NEW HAVEN – The United States government’s takeover of mortgage giants Fannie Mae and Freddie Mac constitutes a huge bailout of these institutions’ creditors, whose losses have ballooned as house prices continue to plummet. With the government now fully guaranteeing Fannie’s and Freddie’s debts, American taxpayers will have to pay for everything not covered by their creditors’ inadequate capital.
Why is this bailout happening in the world’s most avowedly capitalist country? Don’t venerable capitalist principles imply that anyone who believed in the real estate bubble and who invested in Fannie and Freddie must accept their losses? Is it fair that innocent taxpayers must now pay for their mistakes?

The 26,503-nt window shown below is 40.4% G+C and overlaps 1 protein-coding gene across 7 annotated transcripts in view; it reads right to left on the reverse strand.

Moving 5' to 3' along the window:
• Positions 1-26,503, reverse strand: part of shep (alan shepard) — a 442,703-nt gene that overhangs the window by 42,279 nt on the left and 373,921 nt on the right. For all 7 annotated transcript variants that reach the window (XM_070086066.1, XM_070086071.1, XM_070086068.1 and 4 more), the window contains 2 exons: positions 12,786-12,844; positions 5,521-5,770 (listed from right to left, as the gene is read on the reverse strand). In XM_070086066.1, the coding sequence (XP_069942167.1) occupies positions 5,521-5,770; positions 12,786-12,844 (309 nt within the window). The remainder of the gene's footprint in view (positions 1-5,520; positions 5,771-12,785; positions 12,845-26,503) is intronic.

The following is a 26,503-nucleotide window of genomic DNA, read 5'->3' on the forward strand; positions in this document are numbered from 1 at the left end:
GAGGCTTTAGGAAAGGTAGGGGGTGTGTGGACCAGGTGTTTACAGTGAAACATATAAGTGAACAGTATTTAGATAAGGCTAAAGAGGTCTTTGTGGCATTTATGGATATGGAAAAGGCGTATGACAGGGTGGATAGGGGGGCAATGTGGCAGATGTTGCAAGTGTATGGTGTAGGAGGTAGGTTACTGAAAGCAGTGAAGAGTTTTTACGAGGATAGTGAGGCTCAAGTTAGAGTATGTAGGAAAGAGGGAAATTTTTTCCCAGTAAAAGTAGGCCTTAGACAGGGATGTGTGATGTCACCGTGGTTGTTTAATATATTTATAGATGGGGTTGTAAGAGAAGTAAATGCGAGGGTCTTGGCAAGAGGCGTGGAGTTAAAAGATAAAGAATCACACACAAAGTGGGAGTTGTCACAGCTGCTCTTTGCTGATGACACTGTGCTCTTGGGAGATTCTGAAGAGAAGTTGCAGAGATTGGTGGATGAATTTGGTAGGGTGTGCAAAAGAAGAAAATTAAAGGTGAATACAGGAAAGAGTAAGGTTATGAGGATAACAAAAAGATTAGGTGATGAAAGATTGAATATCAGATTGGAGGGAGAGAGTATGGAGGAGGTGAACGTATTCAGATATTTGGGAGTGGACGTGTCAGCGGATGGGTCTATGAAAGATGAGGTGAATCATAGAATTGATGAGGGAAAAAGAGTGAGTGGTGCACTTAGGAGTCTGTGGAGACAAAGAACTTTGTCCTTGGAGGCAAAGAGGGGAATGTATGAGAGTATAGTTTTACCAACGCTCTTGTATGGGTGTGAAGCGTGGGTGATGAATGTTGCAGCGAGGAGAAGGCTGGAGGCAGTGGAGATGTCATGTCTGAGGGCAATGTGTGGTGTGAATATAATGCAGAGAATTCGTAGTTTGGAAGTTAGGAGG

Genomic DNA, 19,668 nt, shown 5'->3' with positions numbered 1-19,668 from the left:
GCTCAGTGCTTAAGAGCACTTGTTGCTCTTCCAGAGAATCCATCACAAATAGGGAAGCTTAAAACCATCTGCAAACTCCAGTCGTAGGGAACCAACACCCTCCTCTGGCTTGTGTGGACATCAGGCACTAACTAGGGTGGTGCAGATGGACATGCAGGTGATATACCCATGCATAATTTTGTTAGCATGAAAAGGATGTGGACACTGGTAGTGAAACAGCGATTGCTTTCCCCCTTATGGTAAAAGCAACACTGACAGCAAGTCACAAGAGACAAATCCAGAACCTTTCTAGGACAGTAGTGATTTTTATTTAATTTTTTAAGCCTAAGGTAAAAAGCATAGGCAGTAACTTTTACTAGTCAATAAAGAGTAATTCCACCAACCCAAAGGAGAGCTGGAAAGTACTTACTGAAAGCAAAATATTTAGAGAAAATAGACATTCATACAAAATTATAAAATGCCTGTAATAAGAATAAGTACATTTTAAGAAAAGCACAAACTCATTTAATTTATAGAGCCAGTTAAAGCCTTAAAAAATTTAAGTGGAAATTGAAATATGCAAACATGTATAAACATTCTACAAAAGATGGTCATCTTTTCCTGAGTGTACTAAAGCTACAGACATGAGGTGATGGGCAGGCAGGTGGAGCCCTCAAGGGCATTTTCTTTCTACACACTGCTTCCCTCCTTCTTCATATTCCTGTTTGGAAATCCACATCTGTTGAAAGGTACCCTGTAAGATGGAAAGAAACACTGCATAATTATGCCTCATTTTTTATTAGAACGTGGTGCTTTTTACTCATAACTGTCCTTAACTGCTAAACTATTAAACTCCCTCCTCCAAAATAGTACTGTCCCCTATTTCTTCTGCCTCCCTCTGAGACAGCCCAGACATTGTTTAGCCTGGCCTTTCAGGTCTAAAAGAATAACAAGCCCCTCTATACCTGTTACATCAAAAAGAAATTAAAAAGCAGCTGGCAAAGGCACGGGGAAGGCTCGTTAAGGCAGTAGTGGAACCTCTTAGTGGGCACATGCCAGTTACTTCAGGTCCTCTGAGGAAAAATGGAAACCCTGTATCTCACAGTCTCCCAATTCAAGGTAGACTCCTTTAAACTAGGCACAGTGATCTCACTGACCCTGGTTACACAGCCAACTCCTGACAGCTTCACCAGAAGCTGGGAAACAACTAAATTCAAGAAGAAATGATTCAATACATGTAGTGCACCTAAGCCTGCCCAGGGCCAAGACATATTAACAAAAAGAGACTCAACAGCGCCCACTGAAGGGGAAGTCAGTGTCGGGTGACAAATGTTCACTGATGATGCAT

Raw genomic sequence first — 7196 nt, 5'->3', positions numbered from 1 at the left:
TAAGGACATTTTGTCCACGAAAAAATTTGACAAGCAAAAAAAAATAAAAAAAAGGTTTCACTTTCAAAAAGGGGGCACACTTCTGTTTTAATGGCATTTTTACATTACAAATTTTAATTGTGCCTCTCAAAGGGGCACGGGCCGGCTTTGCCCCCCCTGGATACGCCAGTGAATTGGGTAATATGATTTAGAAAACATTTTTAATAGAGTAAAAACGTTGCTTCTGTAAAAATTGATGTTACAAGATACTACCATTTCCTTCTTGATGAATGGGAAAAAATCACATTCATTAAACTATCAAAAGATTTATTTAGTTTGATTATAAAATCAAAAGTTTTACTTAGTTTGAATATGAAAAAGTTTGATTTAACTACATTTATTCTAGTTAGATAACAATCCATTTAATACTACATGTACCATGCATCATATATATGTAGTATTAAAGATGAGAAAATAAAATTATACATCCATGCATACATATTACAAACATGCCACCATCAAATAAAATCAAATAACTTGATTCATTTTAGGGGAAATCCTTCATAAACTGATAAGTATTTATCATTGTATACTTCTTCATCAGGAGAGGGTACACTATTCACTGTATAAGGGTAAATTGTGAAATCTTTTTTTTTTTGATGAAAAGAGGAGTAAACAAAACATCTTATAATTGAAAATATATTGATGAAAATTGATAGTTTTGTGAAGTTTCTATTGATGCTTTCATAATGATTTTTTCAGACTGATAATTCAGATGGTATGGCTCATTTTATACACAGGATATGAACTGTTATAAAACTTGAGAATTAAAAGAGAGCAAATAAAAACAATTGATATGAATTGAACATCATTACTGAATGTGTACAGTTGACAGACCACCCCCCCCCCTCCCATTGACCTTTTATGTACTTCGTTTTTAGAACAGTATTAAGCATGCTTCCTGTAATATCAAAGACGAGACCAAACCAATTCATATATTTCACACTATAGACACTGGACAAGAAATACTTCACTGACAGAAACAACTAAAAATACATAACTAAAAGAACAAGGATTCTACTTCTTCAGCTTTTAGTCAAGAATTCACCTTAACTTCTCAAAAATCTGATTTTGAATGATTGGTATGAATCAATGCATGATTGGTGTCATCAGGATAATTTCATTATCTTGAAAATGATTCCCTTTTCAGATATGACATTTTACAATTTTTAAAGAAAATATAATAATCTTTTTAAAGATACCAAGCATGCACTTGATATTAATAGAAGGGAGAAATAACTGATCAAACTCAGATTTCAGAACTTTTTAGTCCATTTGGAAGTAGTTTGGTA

The answers to such questions would be obvious if the moral issues in the current financial crisis were clear-cut. But they are not.
Most importantly, it is not clear that the bailout will actually impose any net costs on US taxpayers, since it may prevent further systemic effects that bring down the financial sector and, with it, the world economy. Just because systemic effects are difficult to quantify does not mean that they are not real.